Over the years, I've developed work habits that are – frankly – very bad habits. My posture is terrible; my workstation is cluttered and the lighting is terrible; I forget to eat; I forget to blink; my lunch often consists of snack foods from the vending machine; I forget to get outside for a quick lunchtime walk on beautiful days… And I'm not alone.
"It's not that we're bad people, or that we aren't working hard," says Leigh Stringer, LEED AP, author of The Healthy Workplace (www.leighstringer.com). "The problem is that what our minds and bodies need at a basic level is in conflict with our work style. We are so focused on work on getting things done, that we've changed the way we eat, move and sleep in a way that is actually counter-productive."
Stringer works for EYP, an architecture, engineering and building technology firm and is a workplace strategy expert and researcher. Her work has been covered by CNN, USA Today, The Wall Street Journal and Good Morning America.
She offers these 10 tips for creating a healthy workplace. Some are steps we can take as workers; some are suggestions for management.
- Build flexibility into how, when and where you work. Studies show that people who feel more "in control" of their work and work environment are less likely to suffer from stress and illness and see increases in productivity. Also, change "how" you work: Move more and take a look at how you work and explore alternatives to sitting in one position all day.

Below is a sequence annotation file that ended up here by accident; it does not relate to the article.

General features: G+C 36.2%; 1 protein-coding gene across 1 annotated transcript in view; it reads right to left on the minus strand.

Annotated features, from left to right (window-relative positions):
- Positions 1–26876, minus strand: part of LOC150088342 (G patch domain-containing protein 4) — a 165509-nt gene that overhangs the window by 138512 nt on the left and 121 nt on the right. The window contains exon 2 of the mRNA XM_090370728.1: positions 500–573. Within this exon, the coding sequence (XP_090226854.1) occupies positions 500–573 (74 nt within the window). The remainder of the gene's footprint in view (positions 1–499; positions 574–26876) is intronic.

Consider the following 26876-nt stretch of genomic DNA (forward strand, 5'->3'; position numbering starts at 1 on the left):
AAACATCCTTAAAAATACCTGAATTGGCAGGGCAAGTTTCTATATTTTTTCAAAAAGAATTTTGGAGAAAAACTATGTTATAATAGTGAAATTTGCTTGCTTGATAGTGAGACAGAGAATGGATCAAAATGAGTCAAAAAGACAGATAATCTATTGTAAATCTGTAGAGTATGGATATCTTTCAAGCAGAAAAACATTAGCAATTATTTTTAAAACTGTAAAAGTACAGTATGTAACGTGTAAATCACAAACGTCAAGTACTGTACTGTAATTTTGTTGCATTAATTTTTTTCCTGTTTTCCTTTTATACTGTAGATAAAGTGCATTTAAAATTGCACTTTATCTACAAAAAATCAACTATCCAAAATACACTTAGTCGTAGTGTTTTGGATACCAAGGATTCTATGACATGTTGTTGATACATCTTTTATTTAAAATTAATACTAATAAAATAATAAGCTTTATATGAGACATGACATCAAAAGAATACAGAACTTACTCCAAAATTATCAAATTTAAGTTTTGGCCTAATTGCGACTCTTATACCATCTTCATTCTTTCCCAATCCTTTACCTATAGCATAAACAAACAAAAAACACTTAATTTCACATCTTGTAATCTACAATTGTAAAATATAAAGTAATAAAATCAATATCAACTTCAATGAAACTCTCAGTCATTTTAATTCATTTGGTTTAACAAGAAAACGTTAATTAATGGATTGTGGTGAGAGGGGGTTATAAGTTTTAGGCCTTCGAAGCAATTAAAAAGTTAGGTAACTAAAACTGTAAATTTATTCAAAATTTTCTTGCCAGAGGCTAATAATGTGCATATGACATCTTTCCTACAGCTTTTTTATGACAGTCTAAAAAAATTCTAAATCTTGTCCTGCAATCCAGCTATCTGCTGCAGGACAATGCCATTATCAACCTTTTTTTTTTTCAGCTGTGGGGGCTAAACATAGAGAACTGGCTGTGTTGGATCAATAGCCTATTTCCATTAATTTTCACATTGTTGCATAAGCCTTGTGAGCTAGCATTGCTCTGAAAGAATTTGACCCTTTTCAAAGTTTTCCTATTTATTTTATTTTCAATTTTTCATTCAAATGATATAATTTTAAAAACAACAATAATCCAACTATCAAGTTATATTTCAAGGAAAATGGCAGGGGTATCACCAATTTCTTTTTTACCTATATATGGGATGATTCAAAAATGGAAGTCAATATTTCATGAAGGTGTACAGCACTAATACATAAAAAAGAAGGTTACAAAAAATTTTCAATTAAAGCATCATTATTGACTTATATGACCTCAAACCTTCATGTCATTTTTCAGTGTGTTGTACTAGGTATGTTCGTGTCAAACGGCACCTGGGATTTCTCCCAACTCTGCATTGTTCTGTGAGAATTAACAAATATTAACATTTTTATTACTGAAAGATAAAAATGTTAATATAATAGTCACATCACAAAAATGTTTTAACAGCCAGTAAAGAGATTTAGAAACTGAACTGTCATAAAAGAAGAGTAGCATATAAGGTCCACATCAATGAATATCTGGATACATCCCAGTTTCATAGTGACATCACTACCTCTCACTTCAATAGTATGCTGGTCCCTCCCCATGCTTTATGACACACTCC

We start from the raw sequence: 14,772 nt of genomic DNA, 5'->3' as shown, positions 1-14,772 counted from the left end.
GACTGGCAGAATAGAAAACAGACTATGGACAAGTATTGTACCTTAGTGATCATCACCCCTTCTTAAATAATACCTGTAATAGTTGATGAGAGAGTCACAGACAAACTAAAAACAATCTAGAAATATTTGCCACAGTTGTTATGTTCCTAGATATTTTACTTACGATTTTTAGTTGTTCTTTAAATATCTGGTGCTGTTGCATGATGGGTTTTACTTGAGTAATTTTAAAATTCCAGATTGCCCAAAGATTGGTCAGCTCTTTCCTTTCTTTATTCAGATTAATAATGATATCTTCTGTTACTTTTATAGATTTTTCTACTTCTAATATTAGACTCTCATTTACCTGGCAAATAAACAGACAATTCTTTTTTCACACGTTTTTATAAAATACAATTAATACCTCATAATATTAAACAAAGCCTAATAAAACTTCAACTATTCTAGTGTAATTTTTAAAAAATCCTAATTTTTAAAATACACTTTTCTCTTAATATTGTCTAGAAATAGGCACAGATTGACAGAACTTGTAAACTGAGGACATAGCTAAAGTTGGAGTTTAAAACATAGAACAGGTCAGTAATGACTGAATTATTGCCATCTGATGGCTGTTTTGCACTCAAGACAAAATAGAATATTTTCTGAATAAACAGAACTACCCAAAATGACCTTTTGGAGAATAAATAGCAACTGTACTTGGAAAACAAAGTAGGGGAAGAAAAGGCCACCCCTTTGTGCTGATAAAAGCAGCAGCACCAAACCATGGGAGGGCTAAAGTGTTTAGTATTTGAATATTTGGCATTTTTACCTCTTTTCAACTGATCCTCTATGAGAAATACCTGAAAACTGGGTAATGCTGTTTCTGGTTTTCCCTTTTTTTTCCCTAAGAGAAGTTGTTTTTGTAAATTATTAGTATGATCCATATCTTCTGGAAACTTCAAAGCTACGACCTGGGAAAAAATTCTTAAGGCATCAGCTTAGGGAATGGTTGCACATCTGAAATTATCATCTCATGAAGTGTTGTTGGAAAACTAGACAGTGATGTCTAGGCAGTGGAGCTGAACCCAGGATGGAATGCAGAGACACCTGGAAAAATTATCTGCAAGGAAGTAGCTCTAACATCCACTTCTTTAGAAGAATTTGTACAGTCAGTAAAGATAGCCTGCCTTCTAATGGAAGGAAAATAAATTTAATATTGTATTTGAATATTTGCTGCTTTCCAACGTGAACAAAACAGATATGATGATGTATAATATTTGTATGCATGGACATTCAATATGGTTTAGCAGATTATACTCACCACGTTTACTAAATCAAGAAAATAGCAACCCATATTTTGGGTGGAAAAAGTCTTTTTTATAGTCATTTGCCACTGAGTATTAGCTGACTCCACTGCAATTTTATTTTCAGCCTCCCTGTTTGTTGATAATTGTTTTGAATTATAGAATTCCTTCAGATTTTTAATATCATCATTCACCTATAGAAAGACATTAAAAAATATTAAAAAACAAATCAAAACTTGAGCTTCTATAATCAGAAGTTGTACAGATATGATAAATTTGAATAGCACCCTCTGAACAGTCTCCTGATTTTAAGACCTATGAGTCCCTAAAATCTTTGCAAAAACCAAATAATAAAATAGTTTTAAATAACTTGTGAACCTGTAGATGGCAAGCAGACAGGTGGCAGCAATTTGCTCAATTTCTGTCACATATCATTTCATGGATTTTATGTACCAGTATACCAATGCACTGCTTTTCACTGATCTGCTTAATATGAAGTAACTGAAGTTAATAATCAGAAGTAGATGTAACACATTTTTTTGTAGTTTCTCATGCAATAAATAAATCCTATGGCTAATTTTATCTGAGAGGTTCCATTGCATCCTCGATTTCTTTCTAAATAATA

- Nurture "biophilia." Place small plants or a water feature on your desk or nearby. These elements are soothing psychologically and reduce stress. Even pictures of trees and water can have the same biophilic impact as the real thing.
- Reduce the number of unhealthy foods to improve eating habits. Work with your local food service provider or local restaurants to provide healthy options for meetings and events.
- Make getting healthy a team sport. Create competitions between teams or different office locations to encourage more walking, biking or participating in team sports over the course of a work week.
- Create healthy "nudges" to take the stairs such as painting the stairwell a lighter color so that it appears brighter and less foreboding and adding artwork to give it a personal touch and add visual interest. And if your building is like mine and you can't take the stairs, take a walk at lunch instead.
- Remove distracting behaviors in the workplace. Be conscious of coworkers when using speaker phones or holding meetings in open areas.
- Stay home when you are sick. ‘Nuff said.
- Be conscious of lighting. Unfortunately for most of us, we spend 90 percent of our day indoors, which plays havoc with our sleep cycle. Try screwing a "daylight" LED bulb into your office task light. You will be shocked by how much better you feel after just a few minutes of use, and you will likely sleep better at night.
- Bring your pet to work. A growing body of evidence suggests that pets in the office can have health benefits, improve morale and even increase collaboration among workers. (I swear this is one of Stringer's suggestions; I'm not making it up!)
- Lead by example. Adopt healthy changes in your life that will give you the knowledge you need as a leader to convince others to change. Eat better and bring in good, healthy foods to share with your team when appropriate. Integrate movement into your day by organizing a stand-up meeting, walking while you take a conference call or trying out an "exercise desk."
"Studies show that unhealthy work habits, like staring at computer screens and rushing through fast-food lunches are taking their toll in the form of increased absenteeism, lost productivity and higher insurance costs," says Stringer, "but it doesn't have to be that way."